By Andrew Housser
As last spring's college graduates settle into first jobs, chances are that many also are learning to use their first credit cards. Getting your first credit card can feel like an adult rite of passage. On the plus side, having -- and using -- a credit line can put you on the road to building a good credit history. This, in turn, will make it easier in the future for you to qualify for a car loan, a mortgage, or a loan to start your own business.
Of course, if you misuse this credit -- such as by making payments late (or not at all), or maxing out cards -- the reverse can happen. Mistakes can stay on your credit report for up to seven years and lower your credit score. This score, which represents your credit risk, is based on several factors: your past payment history, total outstanding debt, length of credit history, and the types of loans and credit you have. As you gain experience using a credit card, set a goal to keep your score in the over-700 range. With that score, it is more likely that you will receive preferred rates on car loans and mortgages, as well as have better status when employers or landlords take a look at your credit.
Here's a look at five ways to maintain a healthy credit score.
1. Be careful when applying for credit.
It's tempting to sign up for several cards that offer rewards like cash back or airline miles, but applying for too much credit can have a negative affect on your credit score. In addition, these programs often beg you to spend more so you can reap the rewards, and can charge high interest and annual fees. Before applying for any credit card, compare rates and fees at sites such as CreditCards.com. 2. Use your credit wisely.
Don't run up charges you can't afford to pay off, max out your cards or skip a payment. Only charge what you can pay in full at the end of the month, and make sure to pay bills on time. Paying the balance in full each month is an excellent way to build a solid credit history, not to mention learning to live within your means.3. Become an authorized user.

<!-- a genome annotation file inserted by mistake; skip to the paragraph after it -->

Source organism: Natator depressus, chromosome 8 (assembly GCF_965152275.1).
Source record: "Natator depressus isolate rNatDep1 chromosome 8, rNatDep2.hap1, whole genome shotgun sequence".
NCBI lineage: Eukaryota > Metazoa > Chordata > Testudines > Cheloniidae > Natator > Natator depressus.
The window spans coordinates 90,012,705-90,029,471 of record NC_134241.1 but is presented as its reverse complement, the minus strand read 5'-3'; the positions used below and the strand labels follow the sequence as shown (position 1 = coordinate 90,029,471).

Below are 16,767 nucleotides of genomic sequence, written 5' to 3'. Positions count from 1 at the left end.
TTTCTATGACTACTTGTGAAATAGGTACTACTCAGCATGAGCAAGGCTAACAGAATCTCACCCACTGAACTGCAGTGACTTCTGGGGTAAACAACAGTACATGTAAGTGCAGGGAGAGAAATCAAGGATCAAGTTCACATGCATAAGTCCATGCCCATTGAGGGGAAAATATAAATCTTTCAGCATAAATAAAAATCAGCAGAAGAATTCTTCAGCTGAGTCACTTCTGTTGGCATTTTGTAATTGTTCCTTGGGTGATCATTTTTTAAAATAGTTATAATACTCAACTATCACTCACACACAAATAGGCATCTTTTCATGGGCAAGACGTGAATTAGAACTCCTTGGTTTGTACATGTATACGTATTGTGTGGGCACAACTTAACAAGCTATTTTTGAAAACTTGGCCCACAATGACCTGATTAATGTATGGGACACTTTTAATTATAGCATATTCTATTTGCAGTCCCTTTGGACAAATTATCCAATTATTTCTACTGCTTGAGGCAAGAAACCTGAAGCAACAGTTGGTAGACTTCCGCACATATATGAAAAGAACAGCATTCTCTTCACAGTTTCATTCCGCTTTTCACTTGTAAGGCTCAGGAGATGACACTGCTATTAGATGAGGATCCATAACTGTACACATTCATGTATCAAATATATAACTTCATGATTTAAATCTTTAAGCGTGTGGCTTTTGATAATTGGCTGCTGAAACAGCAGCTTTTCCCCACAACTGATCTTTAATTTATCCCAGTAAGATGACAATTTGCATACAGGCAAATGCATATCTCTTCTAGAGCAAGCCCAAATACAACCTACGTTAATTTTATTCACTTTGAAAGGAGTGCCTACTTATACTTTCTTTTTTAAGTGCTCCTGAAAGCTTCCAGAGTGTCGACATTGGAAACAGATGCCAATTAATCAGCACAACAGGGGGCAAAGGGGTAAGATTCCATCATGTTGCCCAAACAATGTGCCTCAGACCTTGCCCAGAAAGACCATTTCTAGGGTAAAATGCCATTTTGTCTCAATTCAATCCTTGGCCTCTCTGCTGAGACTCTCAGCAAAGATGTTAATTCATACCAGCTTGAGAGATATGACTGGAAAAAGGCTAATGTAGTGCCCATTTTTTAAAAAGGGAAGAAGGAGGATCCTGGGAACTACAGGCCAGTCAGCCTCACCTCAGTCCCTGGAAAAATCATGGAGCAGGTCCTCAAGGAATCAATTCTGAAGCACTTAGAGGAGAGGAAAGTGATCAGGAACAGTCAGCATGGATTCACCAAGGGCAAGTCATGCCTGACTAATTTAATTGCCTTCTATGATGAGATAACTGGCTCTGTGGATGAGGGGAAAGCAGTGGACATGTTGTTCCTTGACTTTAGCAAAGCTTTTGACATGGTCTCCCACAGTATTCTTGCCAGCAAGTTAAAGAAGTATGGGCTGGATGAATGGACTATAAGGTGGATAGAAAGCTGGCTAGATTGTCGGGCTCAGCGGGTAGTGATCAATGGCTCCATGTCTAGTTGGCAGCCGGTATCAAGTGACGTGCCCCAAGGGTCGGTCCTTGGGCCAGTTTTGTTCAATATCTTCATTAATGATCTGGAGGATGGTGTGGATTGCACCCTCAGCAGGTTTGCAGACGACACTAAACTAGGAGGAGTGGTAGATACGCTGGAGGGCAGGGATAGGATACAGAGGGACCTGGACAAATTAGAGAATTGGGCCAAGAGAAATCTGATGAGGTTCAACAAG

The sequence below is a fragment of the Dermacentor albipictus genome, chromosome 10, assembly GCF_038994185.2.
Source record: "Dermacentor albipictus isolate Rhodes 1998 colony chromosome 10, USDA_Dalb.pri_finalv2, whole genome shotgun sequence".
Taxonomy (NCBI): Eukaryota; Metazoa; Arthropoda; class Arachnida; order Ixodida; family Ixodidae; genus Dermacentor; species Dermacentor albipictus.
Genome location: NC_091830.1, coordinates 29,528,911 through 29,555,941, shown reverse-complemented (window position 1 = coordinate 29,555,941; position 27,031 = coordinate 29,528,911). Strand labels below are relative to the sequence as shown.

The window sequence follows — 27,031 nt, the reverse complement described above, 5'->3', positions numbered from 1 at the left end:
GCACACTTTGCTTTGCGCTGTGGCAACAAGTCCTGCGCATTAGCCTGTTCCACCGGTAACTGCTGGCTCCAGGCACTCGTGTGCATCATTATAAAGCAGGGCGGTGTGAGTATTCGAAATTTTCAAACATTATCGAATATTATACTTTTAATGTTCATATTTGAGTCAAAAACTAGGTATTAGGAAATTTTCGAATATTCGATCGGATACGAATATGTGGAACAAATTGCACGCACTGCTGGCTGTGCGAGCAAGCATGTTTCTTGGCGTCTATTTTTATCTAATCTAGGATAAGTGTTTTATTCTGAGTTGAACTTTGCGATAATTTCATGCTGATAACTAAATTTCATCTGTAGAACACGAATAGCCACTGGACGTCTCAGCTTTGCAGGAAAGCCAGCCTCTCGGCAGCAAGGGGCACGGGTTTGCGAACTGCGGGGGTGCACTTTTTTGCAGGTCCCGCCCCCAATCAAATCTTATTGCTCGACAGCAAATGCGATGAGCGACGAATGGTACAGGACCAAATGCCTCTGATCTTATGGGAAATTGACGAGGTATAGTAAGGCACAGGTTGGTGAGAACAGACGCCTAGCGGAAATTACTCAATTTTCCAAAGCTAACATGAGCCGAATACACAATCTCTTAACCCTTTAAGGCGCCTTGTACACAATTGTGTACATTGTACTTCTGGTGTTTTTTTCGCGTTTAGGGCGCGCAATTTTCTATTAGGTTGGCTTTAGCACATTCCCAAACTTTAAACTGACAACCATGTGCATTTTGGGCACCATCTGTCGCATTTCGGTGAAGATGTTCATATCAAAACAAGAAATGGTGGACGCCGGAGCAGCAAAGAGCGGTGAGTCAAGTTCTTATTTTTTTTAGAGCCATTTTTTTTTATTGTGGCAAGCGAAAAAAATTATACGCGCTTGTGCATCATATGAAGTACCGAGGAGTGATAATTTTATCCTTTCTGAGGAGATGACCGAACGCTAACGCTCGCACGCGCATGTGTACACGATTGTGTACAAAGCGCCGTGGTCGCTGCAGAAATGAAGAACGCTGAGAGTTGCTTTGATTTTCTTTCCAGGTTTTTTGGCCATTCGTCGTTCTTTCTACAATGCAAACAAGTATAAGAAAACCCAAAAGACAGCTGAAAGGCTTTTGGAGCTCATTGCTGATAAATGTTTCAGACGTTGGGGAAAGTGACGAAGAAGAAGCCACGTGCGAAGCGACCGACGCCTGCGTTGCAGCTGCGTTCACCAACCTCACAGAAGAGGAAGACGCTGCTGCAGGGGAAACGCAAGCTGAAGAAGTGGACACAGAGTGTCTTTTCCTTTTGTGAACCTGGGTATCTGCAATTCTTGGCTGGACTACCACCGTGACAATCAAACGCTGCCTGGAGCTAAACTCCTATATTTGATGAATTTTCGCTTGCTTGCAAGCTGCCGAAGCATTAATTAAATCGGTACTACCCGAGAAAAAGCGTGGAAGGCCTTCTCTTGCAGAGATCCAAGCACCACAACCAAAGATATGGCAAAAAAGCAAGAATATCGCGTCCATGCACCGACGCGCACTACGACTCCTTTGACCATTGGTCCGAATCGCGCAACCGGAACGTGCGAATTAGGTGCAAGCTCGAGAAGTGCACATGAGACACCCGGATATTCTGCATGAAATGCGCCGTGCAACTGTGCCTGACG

Your parents can authorize you as a user on their credit card. The downside is that your parents are ultimately responsible for the charges you make (and, yes, they can see what you're spending and where). The upside is that your usage of the card (and not your parent's usage) is reported to the credit bureaus. That can start building -- or improving -- your credit score. Some people also benefit from knowing the folks are looking over their shoulders: It can help reign in excessive spending. 4. Stay on top of student loan debt.
If you find yourself struggling to repay your student loan after graduation, do not default! Look into your options, which include deferring payments for a short amount of time, making reduced payments, or reconfiguring your current payment schedule. Also consider consolidating multiple loans into one new loan. This often results in a lower monthly payment. Have the loan amount directly withdrawn from your bank account so you never pay late. 5. Check your credit score.
The Fair and Accurate Credit Transactions Act entitles you to a free copy of your credit report every 12 months from each of the three major credit bureaus: Equifax, TransUnion and Experian. You can request these reports online or via their toll-free numbers. You should regularly monitor your credit report to safeguard against identity theft and ensure there are no errors. If you find a mistake, send a dispute letter to the credit bureau requesting a correction or removal. Each bureau has 30 days to investigate and either revise the report or send a letter of explanation as to why the correction can't be confirmed.
Remember, your credit report and credit score affect more than your access to cash. Don't underestimate the effects your spending habits can have. Many businesses -- including potential employers, car dealerships, insurance companies, cell phone providers, utility companies and landlords -- use credit scores to determine whether you are a good credit risk. Your credit score also can affect how much of a down payment you need to make when renting an apartment or turning on utilities.
Andrew Housser is a co-founder and CEO of Bills.com, a free one-stop online portal where consumers can educate themselves about personal finance issues and compare financial products and services. He also is co-CEO of Freedom Financial Network, LLC providing comprehensive consumer credit advocacy and debt relief services. Housser holds a Master of Business Administration degree from Stanford University and Bachelor of Arts degree from Dartmouth College.